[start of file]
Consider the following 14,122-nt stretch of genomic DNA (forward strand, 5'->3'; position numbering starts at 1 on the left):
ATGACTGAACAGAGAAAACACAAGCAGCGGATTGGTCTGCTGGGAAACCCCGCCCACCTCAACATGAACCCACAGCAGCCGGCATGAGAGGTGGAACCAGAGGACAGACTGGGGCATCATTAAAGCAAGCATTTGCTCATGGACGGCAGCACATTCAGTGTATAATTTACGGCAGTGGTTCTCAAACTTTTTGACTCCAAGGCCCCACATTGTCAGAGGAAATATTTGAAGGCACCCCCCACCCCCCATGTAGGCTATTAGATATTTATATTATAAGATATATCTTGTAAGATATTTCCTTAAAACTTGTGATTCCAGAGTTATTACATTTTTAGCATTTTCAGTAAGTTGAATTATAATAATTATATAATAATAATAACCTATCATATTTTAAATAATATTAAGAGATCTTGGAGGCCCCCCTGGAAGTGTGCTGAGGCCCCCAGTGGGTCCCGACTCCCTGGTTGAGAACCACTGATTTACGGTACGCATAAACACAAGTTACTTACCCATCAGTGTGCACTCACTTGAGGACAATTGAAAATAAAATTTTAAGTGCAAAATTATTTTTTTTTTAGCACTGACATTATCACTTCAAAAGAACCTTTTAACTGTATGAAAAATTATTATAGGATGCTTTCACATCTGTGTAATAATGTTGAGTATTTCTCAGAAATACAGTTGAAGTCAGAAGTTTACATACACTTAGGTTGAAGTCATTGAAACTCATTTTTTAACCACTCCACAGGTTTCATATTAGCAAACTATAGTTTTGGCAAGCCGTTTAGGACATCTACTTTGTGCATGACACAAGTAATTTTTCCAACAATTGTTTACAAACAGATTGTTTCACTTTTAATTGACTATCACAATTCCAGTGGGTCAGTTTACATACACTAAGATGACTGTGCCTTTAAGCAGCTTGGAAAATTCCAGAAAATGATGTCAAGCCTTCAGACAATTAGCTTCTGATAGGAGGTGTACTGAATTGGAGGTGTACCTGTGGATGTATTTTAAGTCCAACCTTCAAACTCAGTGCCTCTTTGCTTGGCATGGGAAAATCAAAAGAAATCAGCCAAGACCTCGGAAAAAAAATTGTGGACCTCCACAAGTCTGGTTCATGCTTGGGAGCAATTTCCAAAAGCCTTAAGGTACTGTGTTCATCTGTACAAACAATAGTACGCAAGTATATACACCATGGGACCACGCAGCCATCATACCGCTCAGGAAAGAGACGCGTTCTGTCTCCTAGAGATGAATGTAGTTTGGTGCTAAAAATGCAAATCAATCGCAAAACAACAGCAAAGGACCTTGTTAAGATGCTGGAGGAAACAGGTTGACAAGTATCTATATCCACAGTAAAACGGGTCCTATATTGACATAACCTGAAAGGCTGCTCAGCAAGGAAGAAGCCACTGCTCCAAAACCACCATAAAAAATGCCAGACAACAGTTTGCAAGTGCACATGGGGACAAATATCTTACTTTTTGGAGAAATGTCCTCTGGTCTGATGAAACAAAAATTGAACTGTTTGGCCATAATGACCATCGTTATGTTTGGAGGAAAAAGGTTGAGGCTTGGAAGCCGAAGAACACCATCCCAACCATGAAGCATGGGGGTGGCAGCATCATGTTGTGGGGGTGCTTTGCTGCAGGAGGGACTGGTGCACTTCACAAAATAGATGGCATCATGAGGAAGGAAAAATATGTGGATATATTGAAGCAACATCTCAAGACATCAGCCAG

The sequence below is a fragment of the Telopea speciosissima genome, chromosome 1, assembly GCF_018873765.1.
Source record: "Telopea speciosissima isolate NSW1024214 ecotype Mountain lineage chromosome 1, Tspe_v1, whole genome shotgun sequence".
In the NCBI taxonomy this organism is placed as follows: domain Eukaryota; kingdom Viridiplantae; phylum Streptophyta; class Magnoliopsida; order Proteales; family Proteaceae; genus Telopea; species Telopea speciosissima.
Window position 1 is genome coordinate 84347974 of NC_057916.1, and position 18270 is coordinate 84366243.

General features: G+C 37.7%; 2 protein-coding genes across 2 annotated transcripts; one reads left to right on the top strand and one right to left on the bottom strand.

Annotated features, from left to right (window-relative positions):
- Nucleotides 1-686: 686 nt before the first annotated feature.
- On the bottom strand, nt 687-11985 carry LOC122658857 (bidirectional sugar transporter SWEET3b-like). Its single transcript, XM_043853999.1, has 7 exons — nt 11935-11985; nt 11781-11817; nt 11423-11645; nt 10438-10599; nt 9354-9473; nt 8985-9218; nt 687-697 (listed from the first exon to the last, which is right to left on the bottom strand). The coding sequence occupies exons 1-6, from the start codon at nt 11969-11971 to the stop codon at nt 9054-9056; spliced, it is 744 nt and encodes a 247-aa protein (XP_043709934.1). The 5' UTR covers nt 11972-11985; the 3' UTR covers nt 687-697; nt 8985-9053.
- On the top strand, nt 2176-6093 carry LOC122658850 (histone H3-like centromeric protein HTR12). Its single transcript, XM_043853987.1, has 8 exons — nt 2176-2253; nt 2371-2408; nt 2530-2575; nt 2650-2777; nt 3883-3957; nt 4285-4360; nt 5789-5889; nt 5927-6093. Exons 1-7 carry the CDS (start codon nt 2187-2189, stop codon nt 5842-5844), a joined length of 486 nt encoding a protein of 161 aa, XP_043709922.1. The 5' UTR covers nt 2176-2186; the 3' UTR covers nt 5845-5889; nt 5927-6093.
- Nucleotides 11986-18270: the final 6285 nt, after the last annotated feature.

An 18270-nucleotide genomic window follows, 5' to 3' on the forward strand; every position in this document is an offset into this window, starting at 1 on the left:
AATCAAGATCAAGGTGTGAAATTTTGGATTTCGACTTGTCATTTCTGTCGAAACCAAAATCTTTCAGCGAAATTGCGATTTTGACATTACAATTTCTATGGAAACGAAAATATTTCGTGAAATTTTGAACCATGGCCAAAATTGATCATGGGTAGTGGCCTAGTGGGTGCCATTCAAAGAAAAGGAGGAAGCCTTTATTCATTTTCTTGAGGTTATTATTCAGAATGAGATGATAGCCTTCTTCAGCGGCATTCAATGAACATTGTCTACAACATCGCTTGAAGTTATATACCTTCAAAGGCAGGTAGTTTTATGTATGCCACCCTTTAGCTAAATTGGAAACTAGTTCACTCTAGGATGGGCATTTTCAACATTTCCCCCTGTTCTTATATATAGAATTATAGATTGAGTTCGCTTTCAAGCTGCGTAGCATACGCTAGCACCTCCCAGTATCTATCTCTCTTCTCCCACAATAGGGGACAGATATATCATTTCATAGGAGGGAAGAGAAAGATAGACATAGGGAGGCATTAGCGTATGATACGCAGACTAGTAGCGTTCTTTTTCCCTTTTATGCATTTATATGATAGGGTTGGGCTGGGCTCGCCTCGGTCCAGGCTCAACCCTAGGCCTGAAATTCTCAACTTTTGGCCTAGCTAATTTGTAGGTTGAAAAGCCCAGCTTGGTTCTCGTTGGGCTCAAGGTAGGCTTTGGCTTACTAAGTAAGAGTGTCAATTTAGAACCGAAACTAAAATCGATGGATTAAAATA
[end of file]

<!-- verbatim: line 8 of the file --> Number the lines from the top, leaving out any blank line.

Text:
Annotated features, from left to right (window-relative positions):